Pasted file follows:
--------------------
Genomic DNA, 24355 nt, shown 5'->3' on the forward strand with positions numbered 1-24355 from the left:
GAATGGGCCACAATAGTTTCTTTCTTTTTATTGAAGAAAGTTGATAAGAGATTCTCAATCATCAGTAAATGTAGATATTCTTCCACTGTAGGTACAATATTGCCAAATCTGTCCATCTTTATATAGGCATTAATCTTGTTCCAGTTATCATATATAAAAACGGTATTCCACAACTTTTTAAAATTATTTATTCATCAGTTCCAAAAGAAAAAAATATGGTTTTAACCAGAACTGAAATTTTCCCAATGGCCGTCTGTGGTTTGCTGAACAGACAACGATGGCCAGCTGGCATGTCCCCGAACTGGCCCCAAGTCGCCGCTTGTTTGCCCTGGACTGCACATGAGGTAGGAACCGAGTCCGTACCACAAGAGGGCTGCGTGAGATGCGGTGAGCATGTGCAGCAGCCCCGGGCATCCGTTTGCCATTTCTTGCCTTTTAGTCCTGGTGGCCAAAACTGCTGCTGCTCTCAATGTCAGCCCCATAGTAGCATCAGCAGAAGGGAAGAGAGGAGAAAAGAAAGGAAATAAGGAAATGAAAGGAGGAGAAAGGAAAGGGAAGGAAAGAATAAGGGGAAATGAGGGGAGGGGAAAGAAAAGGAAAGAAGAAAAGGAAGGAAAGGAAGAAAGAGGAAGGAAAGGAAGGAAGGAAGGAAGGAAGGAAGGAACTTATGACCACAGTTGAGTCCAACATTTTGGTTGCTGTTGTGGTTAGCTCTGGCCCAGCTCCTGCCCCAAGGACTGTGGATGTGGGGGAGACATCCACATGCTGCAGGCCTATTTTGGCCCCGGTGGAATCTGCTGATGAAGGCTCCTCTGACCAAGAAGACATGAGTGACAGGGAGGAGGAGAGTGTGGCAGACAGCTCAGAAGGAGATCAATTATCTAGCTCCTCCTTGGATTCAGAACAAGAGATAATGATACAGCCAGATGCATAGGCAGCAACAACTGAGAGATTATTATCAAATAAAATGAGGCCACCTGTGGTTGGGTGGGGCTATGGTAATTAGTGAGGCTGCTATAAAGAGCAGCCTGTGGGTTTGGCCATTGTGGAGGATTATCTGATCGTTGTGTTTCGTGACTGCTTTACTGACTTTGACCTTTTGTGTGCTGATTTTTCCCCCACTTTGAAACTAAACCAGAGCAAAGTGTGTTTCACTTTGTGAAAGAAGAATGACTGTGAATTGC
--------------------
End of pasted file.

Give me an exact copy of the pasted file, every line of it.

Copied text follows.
Genomic DNA, 24355 nt, shown 5'->3' on the forward strand with positions numbered 1-24355 from the left:
GAATGGGCCACAATAGTTTCTTTCTTTTTATTGAAGAAAGTTGATAAGAGATTCTCAATCATCAGTAAATGTAGATATTCTTCCACTGTAGGTACAATATTGCCAAATCTGTCCATCTTTATATAGGCATTAATCTTGTTCCAGTTATCATATATAAAAACGGTATTCCACAACTTTTTAAAATTATTTATTCATCAGTTCCAAAAGAAAAAAATATGGTTTTAACCAGAACTGAAATTTTCCCAATGGCCGTCTGTGGTTTGCTGAACAGACAACGATGGCCAGCTGGCATGTCCCCGAACTGGCCCCAAGTCGCCGCTTGTTTGCCCTGGACTGCACATGAGGTAGGAACCGAGTCCGTACCACAAGAGGGCTGCGTGAGATGCGGTGAGCATGTGCAGCAGCCCCGGGCATCCGTTTGCCATTTCTTGCCTTTTAGTCCTGGTGGCCAAAACTGCTGCTGCTCTCAATGTCAGCCCCATAGTAGCATCAGCAGAAGGGAAGAGAGGAGAAAAGAAAGGAAATAAGGAAATGAAAGGAGGAGAAAGGAAAGGGAAGGAAAGAATAAGGGGAAATGAGGGGAGGGGAAAGAAAAGGAAAGAAGAAAAGGAAGGAAAGGAAGAAAGAGGAAGGAAAGGAAGGAAGGAAGGAAGGAAGGAAGGAACTTATGACCACAGTTGAGTCCAACATTTTGGTTGCTGTTGTGGTTAGCTCTGGCCCAGCTCCTGCCCCAAGGACTGTGGATGTGGGGGAGACATCCACATGCTGCAGGCCTATTTTGGCCCCGGTGGAATCTGCTGATGAAGGCTCCTCTGACCAAGAAGACATGAGTGACAGGGAGGAGGAGAGTGTGGCAGACAGCTCAGAAGGAGATCAATTATCTAGCTCCTCCTTGGATTCAGAACAAGAGATAATGATACAGCCAGATGCATAGGCAGCAACAACTGAGAGATTATTATCAAATAAAATGAGGCCACCTGTGGTTGGGTGGGGCTATGGTAATTAGTGAGGCTGCTATAAAGAGCAGCCTGTGGGTTTGGCCATTGTGGAGGATTATCTGATCGTTGTGTTTCGTGACTGCTTTACTGACTTTGACCTTTTGTGTGCTGATTTTTCCCCCACTTTGAAACTAAACCAGAGCAAAGTGTGTTTCACTTTGTGAAAGAAGAATGACTGTGAATTGC